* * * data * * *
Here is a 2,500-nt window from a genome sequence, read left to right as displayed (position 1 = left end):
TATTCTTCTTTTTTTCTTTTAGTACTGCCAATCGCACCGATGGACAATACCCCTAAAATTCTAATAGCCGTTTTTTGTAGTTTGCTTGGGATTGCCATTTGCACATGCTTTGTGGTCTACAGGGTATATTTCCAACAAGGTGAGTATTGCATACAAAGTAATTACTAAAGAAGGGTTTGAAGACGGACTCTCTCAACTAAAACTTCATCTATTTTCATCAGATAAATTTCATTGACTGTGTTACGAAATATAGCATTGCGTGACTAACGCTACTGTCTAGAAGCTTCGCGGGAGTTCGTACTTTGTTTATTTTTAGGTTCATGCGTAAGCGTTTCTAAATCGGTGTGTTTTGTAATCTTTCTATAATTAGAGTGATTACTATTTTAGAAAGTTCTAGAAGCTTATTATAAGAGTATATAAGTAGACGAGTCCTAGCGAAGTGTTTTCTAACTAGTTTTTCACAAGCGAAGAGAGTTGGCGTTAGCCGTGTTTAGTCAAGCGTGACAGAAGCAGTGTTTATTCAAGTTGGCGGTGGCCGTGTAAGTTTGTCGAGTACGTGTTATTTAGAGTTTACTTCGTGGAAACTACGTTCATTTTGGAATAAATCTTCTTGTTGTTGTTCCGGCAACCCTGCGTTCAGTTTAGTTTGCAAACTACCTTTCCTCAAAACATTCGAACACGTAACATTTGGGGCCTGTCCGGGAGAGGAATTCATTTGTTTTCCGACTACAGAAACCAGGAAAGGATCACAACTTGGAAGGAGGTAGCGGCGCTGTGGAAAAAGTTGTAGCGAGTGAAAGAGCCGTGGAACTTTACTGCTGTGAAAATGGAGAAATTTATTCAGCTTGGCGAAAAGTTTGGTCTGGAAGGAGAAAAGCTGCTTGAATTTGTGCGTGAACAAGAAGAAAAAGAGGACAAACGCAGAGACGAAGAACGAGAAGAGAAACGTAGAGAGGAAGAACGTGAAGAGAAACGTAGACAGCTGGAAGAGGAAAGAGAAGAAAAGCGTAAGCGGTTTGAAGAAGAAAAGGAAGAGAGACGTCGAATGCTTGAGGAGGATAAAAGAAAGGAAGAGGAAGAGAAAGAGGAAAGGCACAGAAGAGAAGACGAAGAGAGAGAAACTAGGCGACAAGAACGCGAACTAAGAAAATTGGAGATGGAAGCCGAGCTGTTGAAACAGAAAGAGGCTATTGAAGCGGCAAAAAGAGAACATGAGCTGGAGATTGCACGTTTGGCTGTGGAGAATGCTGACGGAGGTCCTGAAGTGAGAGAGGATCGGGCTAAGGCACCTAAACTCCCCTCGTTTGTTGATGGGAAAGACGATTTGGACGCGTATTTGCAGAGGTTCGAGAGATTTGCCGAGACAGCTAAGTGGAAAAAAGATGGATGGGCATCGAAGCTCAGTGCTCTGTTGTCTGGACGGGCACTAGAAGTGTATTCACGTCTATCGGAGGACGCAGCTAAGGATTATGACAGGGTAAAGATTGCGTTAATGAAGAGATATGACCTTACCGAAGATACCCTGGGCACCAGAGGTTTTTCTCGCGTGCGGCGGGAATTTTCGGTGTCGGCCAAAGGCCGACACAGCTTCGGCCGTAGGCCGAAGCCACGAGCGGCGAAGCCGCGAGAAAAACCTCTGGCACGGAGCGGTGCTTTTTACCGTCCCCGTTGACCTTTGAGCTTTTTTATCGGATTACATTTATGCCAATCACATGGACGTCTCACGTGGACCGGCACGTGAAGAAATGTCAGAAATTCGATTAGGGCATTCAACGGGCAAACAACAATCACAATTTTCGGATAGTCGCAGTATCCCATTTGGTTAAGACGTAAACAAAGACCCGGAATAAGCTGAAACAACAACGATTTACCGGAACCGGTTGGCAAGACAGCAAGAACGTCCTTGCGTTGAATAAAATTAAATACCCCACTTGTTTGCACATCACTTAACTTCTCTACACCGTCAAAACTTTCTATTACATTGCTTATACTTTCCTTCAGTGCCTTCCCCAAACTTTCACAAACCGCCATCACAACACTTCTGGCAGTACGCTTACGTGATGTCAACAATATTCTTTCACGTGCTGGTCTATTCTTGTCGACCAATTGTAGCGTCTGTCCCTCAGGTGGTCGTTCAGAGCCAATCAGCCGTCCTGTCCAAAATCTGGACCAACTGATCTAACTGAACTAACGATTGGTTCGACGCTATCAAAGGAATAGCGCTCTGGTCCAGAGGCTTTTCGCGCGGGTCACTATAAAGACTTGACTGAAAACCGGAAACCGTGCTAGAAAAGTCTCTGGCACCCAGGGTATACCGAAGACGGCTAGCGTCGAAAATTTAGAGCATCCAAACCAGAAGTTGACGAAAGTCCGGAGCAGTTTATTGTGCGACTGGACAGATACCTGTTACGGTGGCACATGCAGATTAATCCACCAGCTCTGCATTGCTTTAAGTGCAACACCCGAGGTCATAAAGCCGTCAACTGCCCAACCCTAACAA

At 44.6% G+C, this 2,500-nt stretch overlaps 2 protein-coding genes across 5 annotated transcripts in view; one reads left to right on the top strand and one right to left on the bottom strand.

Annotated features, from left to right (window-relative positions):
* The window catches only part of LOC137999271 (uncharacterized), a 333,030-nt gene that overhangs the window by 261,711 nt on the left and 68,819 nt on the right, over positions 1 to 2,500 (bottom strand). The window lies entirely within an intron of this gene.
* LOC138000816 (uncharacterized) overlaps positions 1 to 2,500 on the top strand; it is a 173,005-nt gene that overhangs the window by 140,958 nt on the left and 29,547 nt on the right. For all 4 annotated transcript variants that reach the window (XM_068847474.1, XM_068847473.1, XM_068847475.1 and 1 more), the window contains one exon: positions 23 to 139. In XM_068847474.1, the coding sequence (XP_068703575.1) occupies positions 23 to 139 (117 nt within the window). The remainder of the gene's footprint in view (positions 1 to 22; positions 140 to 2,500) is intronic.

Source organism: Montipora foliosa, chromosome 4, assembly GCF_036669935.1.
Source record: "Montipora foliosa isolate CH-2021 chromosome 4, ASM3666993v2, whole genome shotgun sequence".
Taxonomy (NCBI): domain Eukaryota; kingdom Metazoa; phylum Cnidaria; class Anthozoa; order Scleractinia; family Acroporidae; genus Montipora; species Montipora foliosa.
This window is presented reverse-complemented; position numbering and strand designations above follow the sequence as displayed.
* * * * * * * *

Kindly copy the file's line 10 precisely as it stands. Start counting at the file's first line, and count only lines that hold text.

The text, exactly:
This window is presented reverse-complemented; position numbering and strand designations above follow the sequence as displayed.